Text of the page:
Catholic Leaders Lobby for School Vouchers in N.J.

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Roman Catholic leaders in New Jersey have begun an unusual, low-key lobbying effort in favor of private school choice, just as state officials are putting the final touches on a legislative proposal for a pilot voucher program.

The New Jersey Catholic Conference this month began a campaign to insert a series of pro-voucher messages in parish bulletins over eight weeks.

In a letter to local pastors, Archbishop Theodore E. McCarrick of Newark asked for their cooperation "as we assist the families of this diocese and, indeed, the state of New Jersey, to be given the full rights to choose how they can be the best primary educators for their children."

Many New Jerseyites have been awaiting a legislative proposal being developed by Gov. Christine Todd Whitman, Commissioner of Education Leo Klagholz, and Mayor Bret Schundler of Jersey City. Mr. Schundler was elected on a platform that stressed support for an experimental, local voucher plan that would allow low-income families to use government funds to send their children to nonpublic schools, including religious schools.

The draft legislation is supposed to be completed later this month and considered by the legislature this fall.

In his letter, Archbishop McCarrick states that "the kickoff of this [legislative] initiative will be during the eight weeks in which inserts will be running throughout the state."

Broad Advocacy

The first message, distributed to Catholic parishioners Sept. 10, states that "the Catholic bishops of New Jersey support publicly funded, constitutional efforts to create full educational choice which will be a cost effective means of providing parents the opportunity to select the best school for their children."

The message also quotes a prominent state legislator, Assemblyman Joseph P. Doria of Hudson, as saying that the state should be "open minded" about alternatives to traditional public schools.

The second message states that educational choice means not just vouchers, but also charter schools and "alternative schools within the existing public school structure."

"In all instances, educational choice offers the opportunity to use education dollars more effectively," the message argues.

Both messages urge Catholics to get in touch with their "parent network coordinator" for more information about reform plans.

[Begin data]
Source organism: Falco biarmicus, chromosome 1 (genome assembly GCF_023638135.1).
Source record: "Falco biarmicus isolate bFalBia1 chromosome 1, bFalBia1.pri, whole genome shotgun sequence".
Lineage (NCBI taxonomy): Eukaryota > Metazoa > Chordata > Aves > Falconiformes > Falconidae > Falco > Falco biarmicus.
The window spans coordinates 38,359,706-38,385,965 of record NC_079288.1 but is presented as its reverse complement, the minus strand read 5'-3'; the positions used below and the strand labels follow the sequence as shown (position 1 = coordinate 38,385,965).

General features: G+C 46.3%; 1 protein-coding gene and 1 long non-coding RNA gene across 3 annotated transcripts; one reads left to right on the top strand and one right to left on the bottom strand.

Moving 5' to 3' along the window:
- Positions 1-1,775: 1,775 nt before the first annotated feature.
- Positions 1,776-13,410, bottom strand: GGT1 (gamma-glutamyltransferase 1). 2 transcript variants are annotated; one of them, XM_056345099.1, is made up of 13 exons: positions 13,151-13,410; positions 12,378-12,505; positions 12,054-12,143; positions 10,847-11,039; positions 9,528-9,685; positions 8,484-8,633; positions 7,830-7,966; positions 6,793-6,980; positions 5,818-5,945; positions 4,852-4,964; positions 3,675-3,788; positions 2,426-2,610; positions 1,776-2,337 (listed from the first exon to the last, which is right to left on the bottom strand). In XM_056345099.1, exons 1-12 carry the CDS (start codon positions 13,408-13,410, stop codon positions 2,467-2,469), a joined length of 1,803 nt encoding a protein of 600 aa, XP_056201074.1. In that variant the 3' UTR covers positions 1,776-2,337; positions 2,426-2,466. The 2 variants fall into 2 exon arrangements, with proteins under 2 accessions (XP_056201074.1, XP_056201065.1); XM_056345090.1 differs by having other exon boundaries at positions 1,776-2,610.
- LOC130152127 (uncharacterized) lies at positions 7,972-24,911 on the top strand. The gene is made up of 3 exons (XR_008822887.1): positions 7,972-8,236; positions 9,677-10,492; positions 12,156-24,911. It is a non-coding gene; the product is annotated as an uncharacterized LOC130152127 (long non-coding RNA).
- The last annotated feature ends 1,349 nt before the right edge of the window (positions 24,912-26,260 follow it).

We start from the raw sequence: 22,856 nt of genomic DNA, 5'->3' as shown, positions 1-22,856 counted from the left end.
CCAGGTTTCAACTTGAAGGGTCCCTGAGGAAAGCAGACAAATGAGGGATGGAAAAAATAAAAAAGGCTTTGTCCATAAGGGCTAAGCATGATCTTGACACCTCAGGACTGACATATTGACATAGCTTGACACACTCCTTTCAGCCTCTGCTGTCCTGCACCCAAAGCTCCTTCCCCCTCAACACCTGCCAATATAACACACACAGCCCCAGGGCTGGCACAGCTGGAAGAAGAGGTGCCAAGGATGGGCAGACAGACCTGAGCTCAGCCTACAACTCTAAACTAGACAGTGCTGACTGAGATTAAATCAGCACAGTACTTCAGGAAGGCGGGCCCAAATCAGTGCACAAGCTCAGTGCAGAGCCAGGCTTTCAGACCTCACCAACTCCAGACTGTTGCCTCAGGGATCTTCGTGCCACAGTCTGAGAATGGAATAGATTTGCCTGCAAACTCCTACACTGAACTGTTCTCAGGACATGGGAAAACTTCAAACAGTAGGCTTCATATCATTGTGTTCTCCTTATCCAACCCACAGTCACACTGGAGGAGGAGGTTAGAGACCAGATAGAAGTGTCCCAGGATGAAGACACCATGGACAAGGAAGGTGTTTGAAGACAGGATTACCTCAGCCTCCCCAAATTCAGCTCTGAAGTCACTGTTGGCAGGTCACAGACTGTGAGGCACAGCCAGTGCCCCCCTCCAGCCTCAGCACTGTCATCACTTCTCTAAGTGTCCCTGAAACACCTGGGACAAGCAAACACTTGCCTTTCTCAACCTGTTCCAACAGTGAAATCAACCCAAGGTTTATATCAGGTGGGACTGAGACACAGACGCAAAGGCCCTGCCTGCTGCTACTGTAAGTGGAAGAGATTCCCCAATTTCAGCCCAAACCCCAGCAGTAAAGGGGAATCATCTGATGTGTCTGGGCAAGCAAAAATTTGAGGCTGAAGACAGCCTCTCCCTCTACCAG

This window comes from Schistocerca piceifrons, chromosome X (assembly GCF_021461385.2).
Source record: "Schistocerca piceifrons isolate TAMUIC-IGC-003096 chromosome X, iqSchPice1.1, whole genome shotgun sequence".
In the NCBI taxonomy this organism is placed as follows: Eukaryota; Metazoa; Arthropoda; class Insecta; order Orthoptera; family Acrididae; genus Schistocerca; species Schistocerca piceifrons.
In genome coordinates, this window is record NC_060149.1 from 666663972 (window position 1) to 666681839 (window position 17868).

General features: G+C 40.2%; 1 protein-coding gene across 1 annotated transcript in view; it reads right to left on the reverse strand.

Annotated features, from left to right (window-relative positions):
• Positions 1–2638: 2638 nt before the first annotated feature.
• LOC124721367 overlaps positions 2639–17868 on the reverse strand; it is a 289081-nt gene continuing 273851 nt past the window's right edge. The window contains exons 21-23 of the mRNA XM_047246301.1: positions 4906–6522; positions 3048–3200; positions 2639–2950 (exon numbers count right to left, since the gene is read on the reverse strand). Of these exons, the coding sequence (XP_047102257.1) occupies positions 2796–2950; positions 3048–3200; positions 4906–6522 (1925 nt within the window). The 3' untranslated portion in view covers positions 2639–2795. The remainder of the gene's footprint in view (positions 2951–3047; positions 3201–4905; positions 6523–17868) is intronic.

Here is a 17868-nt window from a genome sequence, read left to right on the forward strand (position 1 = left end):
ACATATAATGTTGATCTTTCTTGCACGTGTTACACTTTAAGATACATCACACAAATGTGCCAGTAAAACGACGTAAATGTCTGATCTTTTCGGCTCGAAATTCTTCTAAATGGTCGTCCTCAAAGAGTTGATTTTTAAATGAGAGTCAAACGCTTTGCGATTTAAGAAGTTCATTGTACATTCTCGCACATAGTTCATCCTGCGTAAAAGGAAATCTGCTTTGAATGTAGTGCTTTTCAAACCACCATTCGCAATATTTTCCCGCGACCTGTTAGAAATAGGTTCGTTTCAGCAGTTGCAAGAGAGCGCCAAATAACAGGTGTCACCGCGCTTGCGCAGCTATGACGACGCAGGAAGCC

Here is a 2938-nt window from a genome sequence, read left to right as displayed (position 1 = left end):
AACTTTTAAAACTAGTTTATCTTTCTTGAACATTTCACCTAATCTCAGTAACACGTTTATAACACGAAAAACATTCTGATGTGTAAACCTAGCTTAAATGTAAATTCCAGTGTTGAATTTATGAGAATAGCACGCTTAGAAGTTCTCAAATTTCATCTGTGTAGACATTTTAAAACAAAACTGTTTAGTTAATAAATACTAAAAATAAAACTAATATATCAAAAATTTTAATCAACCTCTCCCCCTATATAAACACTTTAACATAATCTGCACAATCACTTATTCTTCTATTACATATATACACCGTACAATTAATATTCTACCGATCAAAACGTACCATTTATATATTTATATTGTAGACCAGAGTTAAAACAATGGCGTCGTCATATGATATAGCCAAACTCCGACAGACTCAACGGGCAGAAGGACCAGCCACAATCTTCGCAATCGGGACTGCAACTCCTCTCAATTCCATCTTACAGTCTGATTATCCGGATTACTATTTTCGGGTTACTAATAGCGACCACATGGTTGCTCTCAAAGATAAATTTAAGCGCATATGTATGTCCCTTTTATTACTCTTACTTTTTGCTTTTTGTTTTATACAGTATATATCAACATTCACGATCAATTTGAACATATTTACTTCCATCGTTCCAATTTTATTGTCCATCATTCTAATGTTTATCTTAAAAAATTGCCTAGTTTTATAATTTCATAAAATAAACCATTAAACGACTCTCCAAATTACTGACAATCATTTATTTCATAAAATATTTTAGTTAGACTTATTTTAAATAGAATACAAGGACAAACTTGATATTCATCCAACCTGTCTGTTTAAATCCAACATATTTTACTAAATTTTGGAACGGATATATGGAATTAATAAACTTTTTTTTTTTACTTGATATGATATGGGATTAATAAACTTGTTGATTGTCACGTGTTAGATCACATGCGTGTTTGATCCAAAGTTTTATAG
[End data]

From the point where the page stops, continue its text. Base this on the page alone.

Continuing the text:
George Corwell, a spokesman for the New Jersey Catholic Conference, played down the link between the school-choice messages and the voucher legislation.

"I wouldn't say we are gung ho for Schundler's proposal," he said. "That's just a concept right now. But in urban areas, where children have been denied opportunities, we would support the broad notion of allowing a choice of better schools."

Opposition Forming

Sister Suzanne Bellenoit, the parent-network coordinator for the Newark archdiocese, said she had received numerous calls from parishioners since the messages began going out.

"The whole concept of vouchers is not new," she said. "But because this proposal has moved forward in Jersey City, it has galvanized everyone's interest."

Karen Joseph, a spokeswoman for the New Jersey Education Association, said the teachers' union does not object to the bishops distributing the messages in church bulletins.

"They certainly have the right to put out a pro-voucher message, just as we have a right to put out an anti-voucher message," she said.

The N.J.E.A. is a member of a coalition of groups that last week announced its opposition to any voucher plan. The coalition, Community Advocates for Public Education, includes the New Jersey Association of School Administrators, the New Jersey chapter of the National Association for the Advancement of Colored People, the state Congress of Parents and Teachers, and others.

Phyllis Salowe-Kaye, the executive director of New Jersey Citizen Action and a co-chairwoman of the coalition, said her group spent the summer talking to residents of Jersey City about vouchers.

"Thousands of them indicated that they oppose the shifting of their tax dollars away from the public schools," she said during a news conference on Sept. 22.

Vol. 14, Issue 04

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